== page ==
A note yesterday from Russell Gray:
Hi Mark, we have a paper out in Science today. I've attached a copy plus a link to a website where we give a more accessible account of the paper. I expect this will be rather controversial again but we have been very thorough both with improving the quality of the data and with testing the robustness of our geographic inferences.
The link is http://language.cs.auckland.ac.nz
That link goes to an excellent and freely-available site, which contains essentially all of the information in the Science paper, presented in a more accessible way with additional background. There are even animated maps!
The Science paper is Bouckaert, R., Lemey, P., Dunn, M., Greenhill, S. J., Alekseyenko, A. V., Drummond, A. J., Gray, R. D., Suchard, M. A., & Atkinson, Q. D., "Mapping the origins and expansion of the Indo-European language family", Science, 337:957–960.
There are two competing hypotheses for the origin of the Indo-European language family. The conventional view places the homeland in the Pontic steppes about 6000 years ago. An alternative hypothesis claims that the languages spread from Anatolia with the expansion of farming 8000 to 9500 years ago. We used Bayesian phylogeographic approaches, together with basic vocabulary data from 103 ancient and contemporary Indo-European languages, to explicitly model the expansion of the family and test these hypotheses. We found decisive support for an Anatolian origin over a steppe origin. Both the inferred timing and root location of the Indo-European language trees fit with an agricultural expansion from Anatolia beginning 8000 to 9500 years ago. These results highlight the critical role that phylogeographic inference can play in resolving debates about human prehistory.
Nicholas Wade ("Family Tree of Languages Has Roots in Anatolia, Biologists Say", NYT 8/23/2012) quotes the competition:
[These] results may not sway supporters of the rival theory, who believe the Indo-European languages were spread some 5,000 years later by warlike pastoralists who conquered Europe and India from the Black Sea steppe.
A key piece of their evidence is that proto-Indo-European had a vocabulary for chariots and wagons that included words for “wheel,” “axle,” “harness-pole” and “to go or convey in a vehicle.” These words have numerous descendants in the Indo-European daughter languages. So Indo-European itself cannot have fragmented into those daughter languages, historical linguists argue, before the invention of chariots and wagons, the earliest known examples of which date to 3500 B.C. This would rule out any connection between Indo-European and the spread of agriculture from Anatolia, which occurred much earlier.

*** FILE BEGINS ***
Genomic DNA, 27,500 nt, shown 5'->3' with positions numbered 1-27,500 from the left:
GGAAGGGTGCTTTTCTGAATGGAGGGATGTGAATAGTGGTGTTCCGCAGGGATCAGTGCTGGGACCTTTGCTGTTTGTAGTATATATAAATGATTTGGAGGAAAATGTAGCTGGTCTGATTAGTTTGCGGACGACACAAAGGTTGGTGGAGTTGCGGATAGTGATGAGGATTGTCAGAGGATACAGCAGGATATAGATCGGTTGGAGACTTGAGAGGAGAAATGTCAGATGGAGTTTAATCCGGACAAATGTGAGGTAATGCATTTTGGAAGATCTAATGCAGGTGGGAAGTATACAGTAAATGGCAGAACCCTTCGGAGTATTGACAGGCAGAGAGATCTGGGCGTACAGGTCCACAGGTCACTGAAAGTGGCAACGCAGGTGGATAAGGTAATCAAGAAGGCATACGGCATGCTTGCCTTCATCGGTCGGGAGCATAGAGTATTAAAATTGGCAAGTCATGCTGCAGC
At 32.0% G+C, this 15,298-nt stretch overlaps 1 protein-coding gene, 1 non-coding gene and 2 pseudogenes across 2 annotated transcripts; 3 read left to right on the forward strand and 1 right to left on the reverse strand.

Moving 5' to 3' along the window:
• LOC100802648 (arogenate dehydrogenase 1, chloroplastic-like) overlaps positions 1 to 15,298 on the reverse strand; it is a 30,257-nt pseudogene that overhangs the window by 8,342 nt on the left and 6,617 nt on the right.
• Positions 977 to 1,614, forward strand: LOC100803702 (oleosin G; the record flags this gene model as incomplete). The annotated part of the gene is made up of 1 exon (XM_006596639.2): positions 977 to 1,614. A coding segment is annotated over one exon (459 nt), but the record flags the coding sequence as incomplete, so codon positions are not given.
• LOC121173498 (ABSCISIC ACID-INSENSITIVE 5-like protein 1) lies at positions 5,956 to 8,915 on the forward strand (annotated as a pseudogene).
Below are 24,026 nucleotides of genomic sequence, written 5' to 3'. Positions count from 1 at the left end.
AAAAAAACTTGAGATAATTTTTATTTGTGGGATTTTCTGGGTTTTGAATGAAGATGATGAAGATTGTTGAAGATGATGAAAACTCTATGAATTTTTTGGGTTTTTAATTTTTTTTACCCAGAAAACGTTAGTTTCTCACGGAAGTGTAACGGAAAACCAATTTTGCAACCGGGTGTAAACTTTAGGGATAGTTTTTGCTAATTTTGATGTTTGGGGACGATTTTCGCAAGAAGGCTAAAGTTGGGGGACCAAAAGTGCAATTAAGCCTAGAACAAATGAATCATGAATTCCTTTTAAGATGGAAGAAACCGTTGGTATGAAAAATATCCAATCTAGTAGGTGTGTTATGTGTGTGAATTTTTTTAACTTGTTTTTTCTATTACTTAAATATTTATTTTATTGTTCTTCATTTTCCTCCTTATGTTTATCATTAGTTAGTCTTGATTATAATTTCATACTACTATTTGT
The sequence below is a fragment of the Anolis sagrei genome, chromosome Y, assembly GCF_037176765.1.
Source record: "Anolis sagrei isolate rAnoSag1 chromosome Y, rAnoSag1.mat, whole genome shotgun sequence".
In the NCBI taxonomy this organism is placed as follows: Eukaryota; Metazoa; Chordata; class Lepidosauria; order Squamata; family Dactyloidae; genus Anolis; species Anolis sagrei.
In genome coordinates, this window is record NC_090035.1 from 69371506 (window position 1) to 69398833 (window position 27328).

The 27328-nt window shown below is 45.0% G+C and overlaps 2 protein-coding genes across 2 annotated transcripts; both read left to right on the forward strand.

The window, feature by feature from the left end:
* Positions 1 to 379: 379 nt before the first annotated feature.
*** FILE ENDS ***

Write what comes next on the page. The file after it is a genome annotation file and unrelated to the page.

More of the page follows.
“I see the wheeled-vehicle evidence as a trump card over any evolutionary tree,” said David Anthony, an archaeologist at Hartwick College who studies Indo-European origins.
I haven't read the new Science paper carefully. So I'll close for now with a partial list of topically- or methodologically-relevant LLOG posts:
"Dating Indo-European", 12/10/2003
"Ticks and tocks of glottoclocks", 12/11/2003
"Glottochronology revisted, very carefully", 4/25/2004
"More on Gray and Atkinson", 4/28/2004
"Gray and Atkinson - Use of binary characters", 4/28/2004
"The Linguistic Diversity of Aboriginal Europe", 1/6/2009
"Horse and wheel in the early history of Indo-European", 1/10/2009
"More on IE wheels and horses", 1/10/2009
"Inheritance versus lexical borrowing: a case with decisive sound-change evidence", 1/13/2009
"Some Wanderwörter in Indo-European languages", 1/16/2009
"New results on Austronesian linguistic phylogeny", 1/23/2009
"Don Ringe ties up some loose ends", 2/20/2009
Some other coverage:
Heather Pringle, "New Method Puts Elusive Indo-European Homeland in Anatolia", Science News & Analysis 8/24/2012
"Hristio Boytchev, "Researchers identify present day Turkey as origin of Indo-European languages", Washington Post 8/23/2012
Alyssa Joyce, "Disease Maps Pinpoint Origin of Indeo-European Languages", Scientific American 8/23/2012
Razib Khan, "There are more things in prehistory than are dreamt of in our urheimat", Gene Expression 8/23/2012